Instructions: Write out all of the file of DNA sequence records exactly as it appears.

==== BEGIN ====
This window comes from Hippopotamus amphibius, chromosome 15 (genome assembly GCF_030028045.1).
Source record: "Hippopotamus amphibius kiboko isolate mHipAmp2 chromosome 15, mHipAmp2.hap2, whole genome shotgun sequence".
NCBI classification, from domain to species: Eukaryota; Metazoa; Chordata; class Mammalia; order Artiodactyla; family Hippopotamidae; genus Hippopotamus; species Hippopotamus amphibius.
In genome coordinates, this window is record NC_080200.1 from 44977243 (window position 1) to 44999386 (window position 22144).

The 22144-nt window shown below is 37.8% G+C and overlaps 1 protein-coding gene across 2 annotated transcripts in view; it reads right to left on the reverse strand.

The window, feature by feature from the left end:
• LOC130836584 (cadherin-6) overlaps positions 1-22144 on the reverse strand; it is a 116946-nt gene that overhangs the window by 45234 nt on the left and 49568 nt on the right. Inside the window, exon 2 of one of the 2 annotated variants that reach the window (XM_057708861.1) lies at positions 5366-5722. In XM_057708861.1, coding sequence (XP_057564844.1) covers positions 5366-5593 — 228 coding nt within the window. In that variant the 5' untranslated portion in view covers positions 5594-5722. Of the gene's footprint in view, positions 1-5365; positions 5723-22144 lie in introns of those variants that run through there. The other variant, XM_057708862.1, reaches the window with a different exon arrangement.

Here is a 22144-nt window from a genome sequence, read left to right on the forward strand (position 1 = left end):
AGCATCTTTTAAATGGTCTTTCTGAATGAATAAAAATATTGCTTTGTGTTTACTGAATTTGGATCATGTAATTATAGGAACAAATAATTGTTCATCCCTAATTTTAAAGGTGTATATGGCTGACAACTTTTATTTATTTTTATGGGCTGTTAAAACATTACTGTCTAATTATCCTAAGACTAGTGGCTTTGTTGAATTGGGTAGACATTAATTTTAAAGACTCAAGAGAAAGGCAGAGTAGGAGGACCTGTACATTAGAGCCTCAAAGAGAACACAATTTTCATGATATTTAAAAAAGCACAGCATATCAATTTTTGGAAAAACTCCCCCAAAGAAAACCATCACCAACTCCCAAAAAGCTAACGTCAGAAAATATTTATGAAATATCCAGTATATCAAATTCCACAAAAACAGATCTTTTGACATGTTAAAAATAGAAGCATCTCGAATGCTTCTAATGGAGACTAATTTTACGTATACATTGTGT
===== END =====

This window comes from Hippopotamus amphibius, chromosome 15 (genome assembly GCF_030028045.1).
Source record: "Hippopotamus amphibius kiboko isolate mHipAmp2 chromosome 15, mHipAmp2.hap2, whole genome shotgun sequence".
NCBI classification, from domain to species: Eukaryota; Metazoa; Chordata; class Mammalia; order Artiodactyla; family Hippopotamidae; genus Hippopotamus; species Hippopotamus amphibius.
In genome coordinates, this window is record NC_080200.1 from 44977243 (window position 1) to 44999386 (window position 22144).

The 22144-nt window shown below is 37.8% G+C and overlaps 1 protein-coding gene across 2 annotated transcripts in view; it reads right to left on the reverse strand.

The window, feature by feature from the left end:
• LOC130836584 (cadherin-6) overlaps positions 1-22144 on the reverse strand; it is a 116946-nt gene that overhangs the window by 45234 nt on the left and 49568 nt on the right. Inside the window, exon 2 of one of the 2 annotated variants that reach the window (XM_057708861.1) lies at positions 5366-5722. In XM_057708861.1, coding sequence (XP_057564844.1) covers positions 5366-5593 — 228 coding nt within the window. In that variant the 5' untranslated portion in view covers positions 5594-5722. Of the gene's footprint in view, positions 1-5365; positions 5723-22144 lie in introns of those variants that run through there. The other variant, XM_057708862.1, reaches the window with a different exon arrangement.

Here is a 22144-nt window from a genome sequence, read left to right on the forward strand (position 1 = left end):
AGCATCTTTTAAATGGTCTTTCTGAATGAATAAAAATATTGCTTTGTGTTTACTGAATTTGGATCATGTAATTATAGGAACAAATAATTGTTCATCCCTAATTTTAAAGGTGTATATGGCTGACAACTTTTATTTATTTTTATGGGCTGTTAAAACATTACTGTCTAATTATCCTAAGACTAGTGGCTTTGTTGAATTGGGTAGACATTAATTTTAAAGACTCAAGAGAAAGGCAGAGTAGGAGGACCTGTACATTAGAGCCTCAAAGAGAACACAATTTTCATGATATTTAAAAAAGCACAGCATATCAATTTTTGGAAAAACTCCCCCAAAGAAAACCATCACCAACTCCCAAAAAGCTAACGTCAGAAAATATTTATGAAATATCCAGTATATCAAATTCCACAAAAACAGATCTTTTGACATGTTAAAAATAGAAGCATCTCGAATGCTTCTAATGGAGACTAATTTTACGTATACATTGTGT